How does Shakespeare use sin and salvation to add depth and meaning to Hamlet?

Expert Answers
Rebecca Owens eNotes educator| Certified Educator

I think that yes, Shakespeare does use sin and salvation to add depth of meaning to Hamlet.

One could use the character Claudius as an example of this concept. In Act III after the play  The Mousetrap, Claudius goes attempts to pray and ask for forgiveness for the murder of his brother. Yet because he cannot truly repent, which would require his willingness to give up those things he has gained through sin, his prayers cannot be heard; therefore his sin remains with him and salvation is lost to him.

Another example might be found in Old Hamlet, the ghost. When he first speaks with Hamlet, he tells him that he was murdered with "no shriving time given." What this means is that he was not given his last rites or an opportuntiy to pray for forgiveness of his sins before his death. For that reason, he must spend some time in purgatory or hell until he has paid for his sins and can recieve salvation from them.

A third example might be Hamlet and Leartes. In the final scene, after Leartes has poisoned Hamlet and then been poisoned by his own sword in the scuffle, the two confess their "sins" and exchange forgiveness.

LAERTES: He is justly served.(335)
It is a poison temper'd by himself.
Exchange forgiveness with me, noble Hamlet.
Mine and my father's death come not upon thee,
Nor thine on me!


HAMLET: Heaven make thee free of it! I follow thee.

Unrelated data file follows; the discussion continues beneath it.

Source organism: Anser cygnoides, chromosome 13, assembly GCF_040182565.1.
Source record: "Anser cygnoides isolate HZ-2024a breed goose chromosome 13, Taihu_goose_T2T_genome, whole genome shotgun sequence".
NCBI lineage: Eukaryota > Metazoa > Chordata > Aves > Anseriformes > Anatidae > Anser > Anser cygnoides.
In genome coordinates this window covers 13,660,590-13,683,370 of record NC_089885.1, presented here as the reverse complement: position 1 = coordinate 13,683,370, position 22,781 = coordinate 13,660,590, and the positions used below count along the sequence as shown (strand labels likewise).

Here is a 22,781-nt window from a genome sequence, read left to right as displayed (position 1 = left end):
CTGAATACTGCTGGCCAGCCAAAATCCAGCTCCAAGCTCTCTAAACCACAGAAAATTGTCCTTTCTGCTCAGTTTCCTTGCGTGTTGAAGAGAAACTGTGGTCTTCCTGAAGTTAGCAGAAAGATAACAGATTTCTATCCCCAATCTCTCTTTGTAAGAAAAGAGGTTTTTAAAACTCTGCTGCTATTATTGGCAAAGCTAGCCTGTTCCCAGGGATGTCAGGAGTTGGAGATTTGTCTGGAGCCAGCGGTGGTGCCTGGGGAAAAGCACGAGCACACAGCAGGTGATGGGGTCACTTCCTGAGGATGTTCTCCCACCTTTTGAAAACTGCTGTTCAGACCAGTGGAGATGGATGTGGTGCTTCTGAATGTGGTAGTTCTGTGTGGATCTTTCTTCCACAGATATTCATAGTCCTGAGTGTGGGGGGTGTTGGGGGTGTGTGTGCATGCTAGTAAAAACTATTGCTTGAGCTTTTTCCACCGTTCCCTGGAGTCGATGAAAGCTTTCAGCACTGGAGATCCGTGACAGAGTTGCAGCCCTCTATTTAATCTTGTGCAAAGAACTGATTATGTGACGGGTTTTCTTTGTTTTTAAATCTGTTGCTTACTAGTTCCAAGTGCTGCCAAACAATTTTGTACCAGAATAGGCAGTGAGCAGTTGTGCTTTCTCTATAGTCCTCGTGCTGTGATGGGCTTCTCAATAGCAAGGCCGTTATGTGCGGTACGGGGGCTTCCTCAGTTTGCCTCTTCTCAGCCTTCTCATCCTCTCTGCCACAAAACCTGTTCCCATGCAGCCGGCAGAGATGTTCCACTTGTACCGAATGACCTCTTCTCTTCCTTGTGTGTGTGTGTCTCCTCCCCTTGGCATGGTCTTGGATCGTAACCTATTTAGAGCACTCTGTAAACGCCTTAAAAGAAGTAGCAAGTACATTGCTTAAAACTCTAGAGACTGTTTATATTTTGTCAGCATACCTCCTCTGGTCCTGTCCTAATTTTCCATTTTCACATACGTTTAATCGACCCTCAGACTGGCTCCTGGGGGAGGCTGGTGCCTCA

Though this is not exactly last rites, it is a confession and repentance before death. With it, one might presume that Hamlet and Leartes are candidates for salvation.

The repentance for sin is one thing differentiates Leartes and Hamlet from Claudius.

On a related topic, see the second link below for an enotes page that discusses the theme of redemption in Hamlet.

teachersage eNotes educator| Certified Educator

Part of what makes Claudius's crime of killing King Hamlet (Prince Hamlet's father) heinous is that Claudius murdered King Hamlet when the king was in a state of sin. He had not confessed; he had not had his last rites; he was simply snoozing. This explains why King Hamlet must walk the earth, for a period, as a ghost. Claudius not only killed King Hamlet's body, but blocked his soul's passage to heaven.

This information helps drive the plot of the play. For instance, Hamlet will not kill Claudius when he sees him at his prayers, because he believes that would not truly count as revenge: Claudius would die in a state of salvation and grace, unlike his father. Ironically, what Hamlet can't know, although the audience does, is that while Claudius looks like he is at prayer, in fact, he is thinking about how he simply can't repent of his sin of murdering King Hamlet. Therefore, Hamlet could have killed him then and justice would have been served. Instead, Hamlet waits and kills Polonius by mistake.

Sin and salvation also play a role earlier in the play: Hamlet is concerned that the ghost may be an agent sent by Satan to deceive him into the sin of killing an innocent man. Hamlet doesn't want this stain on his soul, which is why he takes the time to find out if Claudius actually murdered his father.

Sin and salvation also play a role in why Hamlet doesn't commit suicide early in the play. He explains that he would if he could know he would merely dissolve into oblivion. However, he worries he might meet his Maker—and that encounter might not go well, because suicide is a sin, and because Hamlet worries he has not lived a blameless life. In other words, the afterlife might end up worse for Hamlet than this life as a depressed prince.

Revenge is not a Christian concept. Nevertheless, Shakespeare complicates the revenge drama by making Christian notions of sin and salvation central to this play.